‘Warcraft’

'Warcraft'

ALMOST ALL OF my admittedly little knowledge of World of Warcraft comes from the South Park episode “Make Love, Not Warcraft”, in which Cartman and his two-dimensional retinue get fat and disgusting in their attempts to kill an online griefer. I appreciate this unflattering portrayal of a dizzyingly successful gaming franchise is hardly fair, but as much as I tried to shake the image of Cartman shitting in a paper bag from my mind, I approached Duncan Jones’s film adaptation with it swirling around my skull. I suppose it is quite memorable.

The film opens with two loved-up orcs: the braided chieftain Durotan (Toby Kebbell) and his pregnant wife Draka (Anna Galvin), the both of them lying on the bed in an orc hut that aimed for shabby chic and ended up merely shabby. Outside, hundreds of their fellow orcs cheer like the Tory backbench as the bearded, hooded, hunch-backed warlock Gul’dan (Daniel Wu) reveals his plan to travel through a magic portal to Earth-expy Azeroth and kill everything in sight. They are, after all, orcs. Durotan, who in orc terms is something like a Greenpeace volunteer, has reservations about all this mindless species annihilation.


On idyllic Azeroth, where the birds sing, the children play and all races live in harmony, a runaway wizard named Khadgar (Ben Schnetzer) warns the utterly uncharismatic King Llane (Dominic Cooper) and his brother-in-law, the army commander Anduin Lothar (Travis Fimmel), that he’s detected some bad juju in the Azerothian air. He’s right of course, and soon enough the orc ‘war band’ arrive.


Meanwhile, on idyllic Azeroth, where the birds sing, the children play and all races live in harmony, a runaway wizard named Khadgar (Ben Schnetzer) warns the utterly uncharismatic King Llane (Dominic Cooper) and his brother-in-law, the army commander Anduin Lothar (Travis Fimmel), that he’s detected some bad juju in the Azerothian air. He’s right of course, and soon enough the orc ‘war band’ arrive, all of them looking like powerlifters with severe underbites who have just missed their targets in the bench. Durotan’s wife, who was inexplicably allowed to travel through the depths of magical space despite being in the third trimester, promptly gives birth to a little orclet that looks like a French Bulldog. Fortunately for the humans about to get savaged by these oversized, viridescent lunatics, a ‘mechanical miracle’––the ‘boom-stick’, which is sort of like a medieval Magnum .44––has just been invented. At the same time, nature-lover Durotan, keen for his newborn to grow up somewhere he can kick a ball around outside, is flirting with the idea of helping the humans dispatch Gul’dan, whose dark magic has turned his home-world, Draenor, into a thoroughly depressing place.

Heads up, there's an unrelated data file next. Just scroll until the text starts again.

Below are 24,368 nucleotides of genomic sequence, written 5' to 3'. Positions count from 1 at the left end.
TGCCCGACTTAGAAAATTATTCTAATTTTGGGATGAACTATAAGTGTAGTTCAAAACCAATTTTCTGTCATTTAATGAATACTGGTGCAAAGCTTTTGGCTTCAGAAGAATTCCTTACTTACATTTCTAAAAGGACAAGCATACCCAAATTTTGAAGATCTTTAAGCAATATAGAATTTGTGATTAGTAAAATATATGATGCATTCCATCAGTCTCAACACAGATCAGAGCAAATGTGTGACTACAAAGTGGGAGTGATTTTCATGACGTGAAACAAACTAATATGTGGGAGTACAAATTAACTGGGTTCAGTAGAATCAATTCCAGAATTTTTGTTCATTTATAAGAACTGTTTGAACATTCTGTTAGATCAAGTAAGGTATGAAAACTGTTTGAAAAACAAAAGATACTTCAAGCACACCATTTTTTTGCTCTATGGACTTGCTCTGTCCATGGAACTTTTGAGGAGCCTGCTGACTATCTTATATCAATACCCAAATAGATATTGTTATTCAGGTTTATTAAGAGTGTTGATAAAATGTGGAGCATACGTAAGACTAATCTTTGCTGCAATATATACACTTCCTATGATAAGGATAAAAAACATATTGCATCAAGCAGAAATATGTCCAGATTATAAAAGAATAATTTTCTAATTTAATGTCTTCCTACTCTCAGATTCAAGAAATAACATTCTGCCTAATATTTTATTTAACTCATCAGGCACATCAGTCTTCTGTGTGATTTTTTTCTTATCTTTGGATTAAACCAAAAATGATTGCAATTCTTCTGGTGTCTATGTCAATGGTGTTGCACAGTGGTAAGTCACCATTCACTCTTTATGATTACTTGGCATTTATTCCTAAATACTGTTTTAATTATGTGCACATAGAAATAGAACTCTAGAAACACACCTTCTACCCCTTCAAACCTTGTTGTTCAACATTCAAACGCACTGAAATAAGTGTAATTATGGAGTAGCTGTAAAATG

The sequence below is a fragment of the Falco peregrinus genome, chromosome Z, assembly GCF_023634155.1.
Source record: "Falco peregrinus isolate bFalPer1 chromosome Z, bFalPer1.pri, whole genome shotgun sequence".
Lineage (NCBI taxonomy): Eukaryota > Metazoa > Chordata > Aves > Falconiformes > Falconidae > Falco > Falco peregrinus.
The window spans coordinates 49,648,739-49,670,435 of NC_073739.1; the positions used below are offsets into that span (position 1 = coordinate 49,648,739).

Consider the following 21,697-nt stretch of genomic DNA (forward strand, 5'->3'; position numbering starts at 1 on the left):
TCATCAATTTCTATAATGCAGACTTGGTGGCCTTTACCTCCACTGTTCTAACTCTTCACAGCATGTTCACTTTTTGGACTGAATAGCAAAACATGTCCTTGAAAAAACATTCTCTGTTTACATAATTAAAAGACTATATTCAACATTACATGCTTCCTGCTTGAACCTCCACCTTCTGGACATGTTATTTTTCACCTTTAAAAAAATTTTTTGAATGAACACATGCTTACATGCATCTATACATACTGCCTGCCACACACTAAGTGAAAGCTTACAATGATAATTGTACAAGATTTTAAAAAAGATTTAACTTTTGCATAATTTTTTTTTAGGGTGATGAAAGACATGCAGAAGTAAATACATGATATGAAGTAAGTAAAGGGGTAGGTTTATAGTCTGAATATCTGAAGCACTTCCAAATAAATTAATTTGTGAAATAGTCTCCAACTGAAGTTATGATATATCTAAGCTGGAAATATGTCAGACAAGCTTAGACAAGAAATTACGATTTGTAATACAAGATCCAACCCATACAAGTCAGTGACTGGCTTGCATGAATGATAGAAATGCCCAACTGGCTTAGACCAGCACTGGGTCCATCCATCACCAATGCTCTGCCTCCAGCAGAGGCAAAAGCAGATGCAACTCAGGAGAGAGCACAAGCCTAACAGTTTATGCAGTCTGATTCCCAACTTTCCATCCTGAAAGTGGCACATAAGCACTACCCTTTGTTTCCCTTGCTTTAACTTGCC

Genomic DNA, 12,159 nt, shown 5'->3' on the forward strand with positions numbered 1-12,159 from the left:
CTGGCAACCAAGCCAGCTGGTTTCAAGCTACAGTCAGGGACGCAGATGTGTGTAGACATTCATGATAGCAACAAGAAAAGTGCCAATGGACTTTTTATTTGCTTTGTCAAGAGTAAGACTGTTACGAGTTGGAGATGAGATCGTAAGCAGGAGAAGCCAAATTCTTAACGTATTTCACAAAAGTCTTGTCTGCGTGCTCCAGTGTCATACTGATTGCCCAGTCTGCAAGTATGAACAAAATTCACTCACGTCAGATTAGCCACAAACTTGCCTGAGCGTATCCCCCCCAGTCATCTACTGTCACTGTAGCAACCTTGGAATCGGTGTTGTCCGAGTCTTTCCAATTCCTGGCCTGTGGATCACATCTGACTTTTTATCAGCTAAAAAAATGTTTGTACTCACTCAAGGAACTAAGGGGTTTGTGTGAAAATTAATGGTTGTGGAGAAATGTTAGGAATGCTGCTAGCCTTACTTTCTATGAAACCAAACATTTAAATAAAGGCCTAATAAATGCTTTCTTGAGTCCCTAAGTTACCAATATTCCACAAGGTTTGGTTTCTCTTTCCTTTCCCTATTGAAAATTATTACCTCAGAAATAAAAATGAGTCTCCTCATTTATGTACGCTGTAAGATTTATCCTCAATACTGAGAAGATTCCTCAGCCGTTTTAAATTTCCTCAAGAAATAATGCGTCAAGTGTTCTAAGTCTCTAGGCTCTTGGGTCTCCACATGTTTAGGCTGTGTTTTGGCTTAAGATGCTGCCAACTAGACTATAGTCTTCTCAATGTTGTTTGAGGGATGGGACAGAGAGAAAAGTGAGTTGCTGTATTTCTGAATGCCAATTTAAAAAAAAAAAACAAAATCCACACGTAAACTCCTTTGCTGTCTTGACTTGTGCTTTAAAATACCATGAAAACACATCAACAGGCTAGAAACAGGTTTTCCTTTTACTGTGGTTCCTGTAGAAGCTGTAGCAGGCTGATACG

Fortunately for the humans about to get savaged by these oversized, viridescent lunatics, a ‘mechanical miracle’––the ‘boom-stick’, which is sort of like a medieval Magnum .44––has just been invented. At the same time, nature-lover Durotan, keen for his newborn to grow up somewhere he can kick a ball around outside, is flirting with the idea of helping the humans dispatch Gul’dan, whose dark magic has turned his home-world, Draenor, into a thoroughly depressing place.


The plot moves along at a clip. Within fifteen minutes director Duncan Jones has introduced all the main characters and their various confused accents and racial backgrounds and outfits which look as if they were bought in the fancy dress shop down the road. There’s a good deal of rushing around on horseback from sprawling city to sprawling city––the cityscapes, by the way, are genuinely gorgeous––and fantasy jargon-filled conversations delivered in grave tones. Sometimes Ramin Djawadi’s grand orchestral score tries to evoke a sense of the epic that is hilariously at odds with the emotion actually conveyed by the actors on screen. The film isn’t remotely interesting until the first orc raid on Azerothian turf, which culminates in a well executed battle sequence in a magical forest and the eventual capture of a plucky half-orc, half-human slave called Garona (Paula Patton), who says things like, ‘You think you’re fearsome? Orc children have pets more fearsome than you’ and who reminds you, every time she appears on screen, of the Mexican lager you could be drinking instead of watching the film. The battle scenes are easily the best thing about Warcraft but then, there isn’t much competition, and as the film goes on even the action scenes get tedious.

What’s most confusing about Warcraft is that a talented minimalist sci-fi director like Duncan Jones accepted a $160 million wannabe epic and game adaptation. The team behind the visual effects, the costumes, the makeup and the production design deserve some credit, but none of them could alleviate the crushing boredom I felt all the way through the film. The best thing I can say about Warcraft is that it could be worse.

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